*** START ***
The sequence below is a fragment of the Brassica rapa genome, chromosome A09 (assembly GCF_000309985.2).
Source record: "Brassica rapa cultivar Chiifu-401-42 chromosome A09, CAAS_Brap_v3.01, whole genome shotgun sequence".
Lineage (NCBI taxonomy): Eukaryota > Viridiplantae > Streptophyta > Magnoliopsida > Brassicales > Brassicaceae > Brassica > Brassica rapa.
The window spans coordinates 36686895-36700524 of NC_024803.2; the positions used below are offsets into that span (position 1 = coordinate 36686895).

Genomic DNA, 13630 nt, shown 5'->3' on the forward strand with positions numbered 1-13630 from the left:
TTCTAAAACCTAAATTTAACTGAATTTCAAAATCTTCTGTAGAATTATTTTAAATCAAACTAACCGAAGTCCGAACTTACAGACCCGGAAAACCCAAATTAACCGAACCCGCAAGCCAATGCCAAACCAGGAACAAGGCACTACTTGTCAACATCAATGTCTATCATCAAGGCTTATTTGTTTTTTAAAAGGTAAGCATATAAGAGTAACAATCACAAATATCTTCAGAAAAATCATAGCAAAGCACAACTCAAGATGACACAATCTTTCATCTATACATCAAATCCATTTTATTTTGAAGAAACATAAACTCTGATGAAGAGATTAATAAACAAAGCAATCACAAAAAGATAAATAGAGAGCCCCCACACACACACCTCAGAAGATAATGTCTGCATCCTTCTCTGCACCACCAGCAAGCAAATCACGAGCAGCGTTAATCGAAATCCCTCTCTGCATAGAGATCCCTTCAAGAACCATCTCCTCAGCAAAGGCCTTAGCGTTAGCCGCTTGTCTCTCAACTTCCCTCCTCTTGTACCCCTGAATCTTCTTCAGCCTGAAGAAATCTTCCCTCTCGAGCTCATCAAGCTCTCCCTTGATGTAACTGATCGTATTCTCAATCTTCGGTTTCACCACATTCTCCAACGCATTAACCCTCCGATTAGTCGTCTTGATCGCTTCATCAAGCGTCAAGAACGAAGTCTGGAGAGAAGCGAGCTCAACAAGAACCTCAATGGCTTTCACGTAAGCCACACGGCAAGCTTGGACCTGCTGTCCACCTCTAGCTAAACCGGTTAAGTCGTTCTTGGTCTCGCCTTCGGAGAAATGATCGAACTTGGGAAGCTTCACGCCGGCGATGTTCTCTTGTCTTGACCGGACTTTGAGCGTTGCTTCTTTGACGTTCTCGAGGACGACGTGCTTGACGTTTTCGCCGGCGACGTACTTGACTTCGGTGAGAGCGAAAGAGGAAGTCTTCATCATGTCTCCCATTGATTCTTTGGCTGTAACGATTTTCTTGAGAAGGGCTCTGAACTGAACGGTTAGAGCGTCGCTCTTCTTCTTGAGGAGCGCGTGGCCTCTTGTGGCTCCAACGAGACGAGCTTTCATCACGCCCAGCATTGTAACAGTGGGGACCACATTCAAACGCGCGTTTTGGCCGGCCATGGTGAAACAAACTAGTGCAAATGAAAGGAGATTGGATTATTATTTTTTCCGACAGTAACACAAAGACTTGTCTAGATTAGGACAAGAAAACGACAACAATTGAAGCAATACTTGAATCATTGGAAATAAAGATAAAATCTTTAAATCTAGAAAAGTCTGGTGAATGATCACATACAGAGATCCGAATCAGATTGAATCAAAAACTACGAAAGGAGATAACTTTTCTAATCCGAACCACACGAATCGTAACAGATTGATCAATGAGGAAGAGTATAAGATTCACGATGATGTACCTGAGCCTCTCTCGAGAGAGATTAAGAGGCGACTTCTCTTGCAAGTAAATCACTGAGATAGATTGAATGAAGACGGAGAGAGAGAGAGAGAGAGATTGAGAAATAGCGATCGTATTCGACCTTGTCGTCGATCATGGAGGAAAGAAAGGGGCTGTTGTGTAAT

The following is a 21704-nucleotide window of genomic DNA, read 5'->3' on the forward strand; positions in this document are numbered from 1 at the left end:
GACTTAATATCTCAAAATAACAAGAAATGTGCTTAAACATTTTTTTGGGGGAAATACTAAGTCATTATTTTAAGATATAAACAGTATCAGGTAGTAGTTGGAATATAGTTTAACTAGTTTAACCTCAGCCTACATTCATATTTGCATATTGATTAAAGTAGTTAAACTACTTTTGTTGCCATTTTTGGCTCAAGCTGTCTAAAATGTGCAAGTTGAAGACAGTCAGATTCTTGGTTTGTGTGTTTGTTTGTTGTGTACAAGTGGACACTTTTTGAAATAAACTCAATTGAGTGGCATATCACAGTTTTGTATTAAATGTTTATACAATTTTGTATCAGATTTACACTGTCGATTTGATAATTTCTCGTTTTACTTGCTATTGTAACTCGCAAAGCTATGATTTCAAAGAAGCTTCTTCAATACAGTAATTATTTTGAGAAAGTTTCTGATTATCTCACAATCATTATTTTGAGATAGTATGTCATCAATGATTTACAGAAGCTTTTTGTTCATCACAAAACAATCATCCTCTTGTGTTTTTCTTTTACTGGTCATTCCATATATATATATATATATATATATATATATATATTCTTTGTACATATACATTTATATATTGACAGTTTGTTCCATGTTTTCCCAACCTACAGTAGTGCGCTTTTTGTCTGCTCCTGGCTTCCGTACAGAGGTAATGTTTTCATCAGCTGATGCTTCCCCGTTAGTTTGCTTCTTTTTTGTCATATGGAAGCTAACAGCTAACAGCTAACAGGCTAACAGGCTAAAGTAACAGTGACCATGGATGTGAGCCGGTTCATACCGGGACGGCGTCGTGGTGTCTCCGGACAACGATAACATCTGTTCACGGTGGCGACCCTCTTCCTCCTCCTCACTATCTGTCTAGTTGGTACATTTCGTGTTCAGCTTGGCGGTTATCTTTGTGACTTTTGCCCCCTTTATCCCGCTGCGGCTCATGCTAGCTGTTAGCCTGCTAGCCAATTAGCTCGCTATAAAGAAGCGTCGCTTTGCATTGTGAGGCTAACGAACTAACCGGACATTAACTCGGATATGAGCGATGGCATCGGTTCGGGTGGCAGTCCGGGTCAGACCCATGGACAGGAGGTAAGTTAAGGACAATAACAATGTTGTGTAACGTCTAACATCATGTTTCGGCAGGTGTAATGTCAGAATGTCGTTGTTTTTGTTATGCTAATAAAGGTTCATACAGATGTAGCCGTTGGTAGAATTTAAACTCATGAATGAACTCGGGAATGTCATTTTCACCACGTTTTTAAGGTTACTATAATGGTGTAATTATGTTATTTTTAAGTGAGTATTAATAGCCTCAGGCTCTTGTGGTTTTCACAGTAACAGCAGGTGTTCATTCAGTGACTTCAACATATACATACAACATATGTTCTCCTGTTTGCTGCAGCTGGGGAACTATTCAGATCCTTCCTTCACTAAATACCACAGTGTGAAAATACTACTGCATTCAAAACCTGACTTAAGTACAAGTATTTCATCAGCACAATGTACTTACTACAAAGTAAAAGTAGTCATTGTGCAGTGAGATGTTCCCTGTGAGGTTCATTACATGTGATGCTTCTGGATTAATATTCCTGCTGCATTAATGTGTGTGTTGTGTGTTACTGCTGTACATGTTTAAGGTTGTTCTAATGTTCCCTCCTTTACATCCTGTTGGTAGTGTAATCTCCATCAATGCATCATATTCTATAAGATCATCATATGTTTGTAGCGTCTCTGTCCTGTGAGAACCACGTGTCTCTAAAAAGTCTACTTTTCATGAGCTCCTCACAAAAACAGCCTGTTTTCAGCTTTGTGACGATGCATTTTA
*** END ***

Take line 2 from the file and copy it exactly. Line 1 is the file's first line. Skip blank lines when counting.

Source record: "Brassica rapa cultivar Chiifu-401-42 chromosome A09, CAAS_Brap_v3.01, whole genome shotgun sequence".